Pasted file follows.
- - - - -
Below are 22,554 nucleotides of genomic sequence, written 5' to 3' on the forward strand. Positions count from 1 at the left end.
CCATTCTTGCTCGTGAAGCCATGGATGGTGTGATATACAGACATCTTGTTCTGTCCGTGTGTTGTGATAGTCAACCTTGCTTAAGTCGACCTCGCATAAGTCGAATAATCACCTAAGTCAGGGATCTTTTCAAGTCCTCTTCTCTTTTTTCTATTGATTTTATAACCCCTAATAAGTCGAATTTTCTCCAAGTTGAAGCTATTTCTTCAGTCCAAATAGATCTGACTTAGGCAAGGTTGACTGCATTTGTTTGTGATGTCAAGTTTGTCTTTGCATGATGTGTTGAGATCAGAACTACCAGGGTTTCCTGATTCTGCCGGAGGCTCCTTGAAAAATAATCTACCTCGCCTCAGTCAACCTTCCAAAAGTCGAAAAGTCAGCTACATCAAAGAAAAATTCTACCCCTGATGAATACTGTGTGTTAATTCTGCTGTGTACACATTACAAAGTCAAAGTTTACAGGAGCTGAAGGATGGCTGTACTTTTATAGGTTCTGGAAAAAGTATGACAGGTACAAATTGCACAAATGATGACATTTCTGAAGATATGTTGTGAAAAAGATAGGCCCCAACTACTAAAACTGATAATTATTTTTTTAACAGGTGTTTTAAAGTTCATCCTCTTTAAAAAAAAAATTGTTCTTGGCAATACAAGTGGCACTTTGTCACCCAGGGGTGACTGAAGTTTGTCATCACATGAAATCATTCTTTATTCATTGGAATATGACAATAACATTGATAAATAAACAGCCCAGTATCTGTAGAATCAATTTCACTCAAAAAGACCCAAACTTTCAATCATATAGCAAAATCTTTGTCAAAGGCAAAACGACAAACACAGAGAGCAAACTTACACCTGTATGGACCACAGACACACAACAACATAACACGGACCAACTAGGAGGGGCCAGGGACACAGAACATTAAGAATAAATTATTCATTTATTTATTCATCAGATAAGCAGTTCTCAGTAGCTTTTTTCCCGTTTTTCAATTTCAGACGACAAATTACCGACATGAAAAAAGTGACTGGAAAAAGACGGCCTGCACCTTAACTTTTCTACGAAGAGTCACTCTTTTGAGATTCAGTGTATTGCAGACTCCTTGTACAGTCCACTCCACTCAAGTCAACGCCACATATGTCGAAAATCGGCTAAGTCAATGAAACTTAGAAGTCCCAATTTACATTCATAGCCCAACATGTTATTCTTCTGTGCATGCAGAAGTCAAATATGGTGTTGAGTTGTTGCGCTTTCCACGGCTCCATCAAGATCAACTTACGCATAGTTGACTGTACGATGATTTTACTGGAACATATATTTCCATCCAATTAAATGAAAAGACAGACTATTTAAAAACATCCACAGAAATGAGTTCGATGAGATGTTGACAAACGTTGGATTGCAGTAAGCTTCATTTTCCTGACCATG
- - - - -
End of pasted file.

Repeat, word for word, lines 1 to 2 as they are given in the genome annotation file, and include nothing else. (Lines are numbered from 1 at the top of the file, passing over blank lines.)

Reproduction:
Below are 22,554 nucleotides of genomic sequence, written 5' to 3' on the forward strand. Positions count from 1 at the left end.
CCATTCTTGCTCGTGAAGCCATGGATGGTGTGATATACAGACATCTTGTTCTGTCCGTGTGTTGTGATAGTCAACCTTGCTTAAGTCGACCTCGCATAAGTCGAATAATCACCTAAGTCAGGGATCTTTTCAAGTCCTCTTCTCTTTTTTCTATTGATTTTATAACCCCTAATAAGTCGAATTTTCTCCAAGTTGAAGCTATTTCTTCAGTCCAAATAGATCTGACTTAGGCAAGGTTGACTGCATTTGTTTGTGATGTCAAGTTTGTCTTTGCATGATGTGTTGAGATCAGAACTACCAGGGTTTCCTGATTCTGCCGGAGGCTCCTTGAAAAATAATCTACCTCGCCTCAGTCAACCTTCCAAAAGTCGAAAAGTCAGCTACATCAAAGAAAAATTCTACCCCTGATGAATACTGTGTGTTAATTCTGCTGTGTACACATTACAAAGTCAAAGTTTACAGGAGCTGAAGGATGGCTGTACTTTTATAGGTTCTGGAAAAAGTATGACAGGTACAAATTGCACAAATGATGACATTTCTGAAGATATGTTGTGAAAAAGATAGGCCCCAACTACTAAAACTGATAATTATTTTTTTAACAGGTGTTTTAAAGTTCATCCTCTTTAAAAAAAAAATTGTTCTTGGCAATACAAGTGGCACTTTGTCACCCAGGGGTGACTGAAGTTTGTCATCACATGAAATCATTCTTTATTCATTGGAATATGACAATAACATTGATAAATAAACAGCCCAGTATCTGTAGAATCAATTTCACTCAAAAAGACCCAAACTTTCAATCATATAGCAAAATCTTTGTCAAAGGCAAAACGACAAACACAGAGAGCAAACTTACACCTGTATGGACCACAGACACACAACAACATAACACGGACCAACTAGGAGGGGCCAGGGACACAGAACATTAAGAATAAATTATTCATTTATTTATTCATCAGATAAGCAGTTCTCAGTAGCTTTTTTCCCGTTTTTCAATTTCAGACGACAAATTACCGACATGAAAAAAGTGACTGGAAAAAGACGGCCTGCACCTTAACTTTTCTACGAAGAGTCACTCTTTTGAGATTCAGTGTATTGCAGACTCCTTGTACAGTCCACTCCACTCAAGTCAACGCCACATATGTCGAAAATCGGCTAAGTCAATGAAACTTAGAAGTCCCAATTTACATTCATAGCCCAACATGTTATTCTTCTGTGCATGCAGAAGTCAAATATGGTGTTGAGTTGTTGCGCTTTCCACGGCTCCATCAAGATCAACTTACGCATAGTTGACTGTACGATGATTTTACTGGAACATATATTTCCATCCAATTAAATGAAAAGACAGACTATTTAAAAACATCCACAGAAATGAGTTCGATGAGATGTTGACAAACGTTGGATTGCAGTAAGCTTCATTTTCCTGACCATG